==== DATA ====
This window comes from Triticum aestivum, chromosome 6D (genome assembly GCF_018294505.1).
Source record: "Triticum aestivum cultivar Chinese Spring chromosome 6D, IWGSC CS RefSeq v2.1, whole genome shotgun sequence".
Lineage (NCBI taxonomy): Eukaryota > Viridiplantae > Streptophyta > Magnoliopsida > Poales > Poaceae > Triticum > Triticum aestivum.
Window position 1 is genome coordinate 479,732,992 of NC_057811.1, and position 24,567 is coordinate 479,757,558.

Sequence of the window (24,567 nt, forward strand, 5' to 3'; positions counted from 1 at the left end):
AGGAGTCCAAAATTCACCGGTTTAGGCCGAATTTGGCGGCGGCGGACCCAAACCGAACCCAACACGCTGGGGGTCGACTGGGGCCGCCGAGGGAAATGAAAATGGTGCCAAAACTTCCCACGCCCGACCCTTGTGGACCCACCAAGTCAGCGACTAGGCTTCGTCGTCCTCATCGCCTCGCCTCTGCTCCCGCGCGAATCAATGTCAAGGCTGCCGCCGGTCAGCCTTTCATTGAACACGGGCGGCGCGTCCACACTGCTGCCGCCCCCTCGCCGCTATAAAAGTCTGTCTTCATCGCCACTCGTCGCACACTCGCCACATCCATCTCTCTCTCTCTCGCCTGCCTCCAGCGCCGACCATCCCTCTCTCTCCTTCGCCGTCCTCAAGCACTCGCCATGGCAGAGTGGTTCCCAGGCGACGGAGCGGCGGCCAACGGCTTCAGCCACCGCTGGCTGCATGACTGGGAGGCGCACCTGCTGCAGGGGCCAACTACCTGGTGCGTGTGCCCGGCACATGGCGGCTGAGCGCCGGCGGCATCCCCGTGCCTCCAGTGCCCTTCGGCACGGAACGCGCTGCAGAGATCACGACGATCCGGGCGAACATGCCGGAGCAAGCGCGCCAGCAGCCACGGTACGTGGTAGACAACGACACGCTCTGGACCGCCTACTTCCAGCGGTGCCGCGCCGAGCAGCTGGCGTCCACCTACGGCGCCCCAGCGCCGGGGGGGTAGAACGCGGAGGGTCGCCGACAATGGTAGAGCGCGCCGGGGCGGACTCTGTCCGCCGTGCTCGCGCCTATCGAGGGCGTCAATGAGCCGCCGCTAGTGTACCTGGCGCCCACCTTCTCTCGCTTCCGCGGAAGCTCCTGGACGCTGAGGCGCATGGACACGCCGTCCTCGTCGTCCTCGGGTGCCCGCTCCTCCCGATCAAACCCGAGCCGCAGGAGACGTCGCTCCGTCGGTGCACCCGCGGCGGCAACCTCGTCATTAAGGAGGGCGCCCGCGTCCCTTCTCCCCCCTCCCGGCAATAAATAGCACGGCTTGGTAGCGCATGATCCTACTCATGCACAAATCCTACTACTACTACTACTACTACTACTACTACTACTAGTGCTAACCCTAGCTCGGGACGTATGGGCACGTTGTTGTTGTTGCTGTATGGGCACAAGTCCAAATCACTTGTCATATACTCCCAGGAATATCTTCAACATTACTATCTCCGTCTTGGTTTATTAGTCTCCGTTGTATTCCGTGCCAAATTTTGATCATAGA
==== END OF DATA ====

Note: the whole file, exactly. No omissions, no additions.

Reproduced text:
This window comes from Triticum aestivum, chromosome 6D (genome assembly GCF_018294505.1).
Source record: "Triticum aestivum cultivar Chinese Spring chromosome 6D, IWGSC CS RefSeq v2.1, whole genome shotgun sequence".
Lineage (NCBI taxonomy): Eukaryota > Viridiplantae > Streptophyta > Magnoliopsida > Poales > Poaceae > Triticum > Triticum aestivum.
Window position 1 is genome coordinate 479,732,992 of NC_057811.1, and position 24,567 is coordinate 479,757,558.

Sequence of the window (24,567 nt, forward strand, 5' to 3'; positions counted from 1 at the left end):
AGGAGTCCAAAATTCACCGGTTTAGGCCGAATTTGGCGGCGGCGGACCCAAACCGAACCCAACACGCTGGGGGTCGACTGGGGCCGCCGAGGGAAATGAAAATGGTGCCAAAACTTCCCACGCCCGACCCTTGTGGACCCACCAAGTCAGCGACTAGGCTTCGTCGTCCTCATCGCCTCGCCTCTGCTCCCGCGCGAATCAATGTCAAGGCTGCCGCCGGTCAGCCTTTCATTGAACACGGGCGGCGCGTCCACACTGCTGCCGCCCCCTCGCCGCTATAAAAGTCTGTCTTCATCGCCACTCGTCGCACACTCGCCACATCCATCTCTCTCTCTCTCGCCTGCCTCCAGCGCCGACCATCCCTCTCTCTCCTTCGCCGTCCTCAAGCACTCGCCATGGCAGAGTGGTTCCCAGGCGACGGAGCGGCGGCCAACGGCTTCAGCCACCGCTGGCTGCATGACTGGGAGGCGCACCTGCTGCAGGGGCCAACTACCTGGTGCGTGTGCCCGGCACATGGCGGCTGAGCGCCGGCGGCATCCCCGTGCCTCCAGTGCCCTTCGGCACGGAACGCGCTGCAGAGATCACGACGATCCGGGCGAACATGCCGGAGCAAGCGCGCCAGCAGCCACGGTACGTGGTAGACAACGACACGCTCTGGACCGCCTACTTCCAGCGGTGCCGCGCCGAGCAGCTGGCGTCCACCTACGGCGCCCCAGCGCCGGGGGGGTAGAACGCGGAGGGTCGCCGACAATGGTAGAGCGCGCCGGGGCGGACTCTGTCCGCCGTGCTCGCGCCTATCGAGGGCGTCAATGAGCCGCCGCTAGTGTACCTGGCGCCCACCTTCTCTCGCTTCCGCGGAAGCTCCTGGACGCTGAGGCGCATGGACACGCCGTCCTCGTCGTCCTCGGGTGCCCGCTCCTCCCGATCAAACCCGAGCCGCAGGAGACGTCGCTCCGTCGGTGCACCCGCGGCGGCAACCTCGTCATTAAGGAGGGCGCCCGCGTCCCTTCTCCCCCCTCCCGGCAATAAATAGCACGGCTTGGTAGCGCATGATCCTACTCATGCACAAATCCTACTACTACTACTACTACTACTACTACTACTACTAGTGCTAACCCTAGCTCGGGACGTATGGGCACGTTGTTGTTGTTGCTGTATGGGCACAAGTCCAAATCACTTGTCATATACTCCCAGGAATATCTTCAACATTACTATCTCCGTCTTGGTTTATTAGTCTCCGTTGTATTCCGTGCCAAATTTTGATCATAGA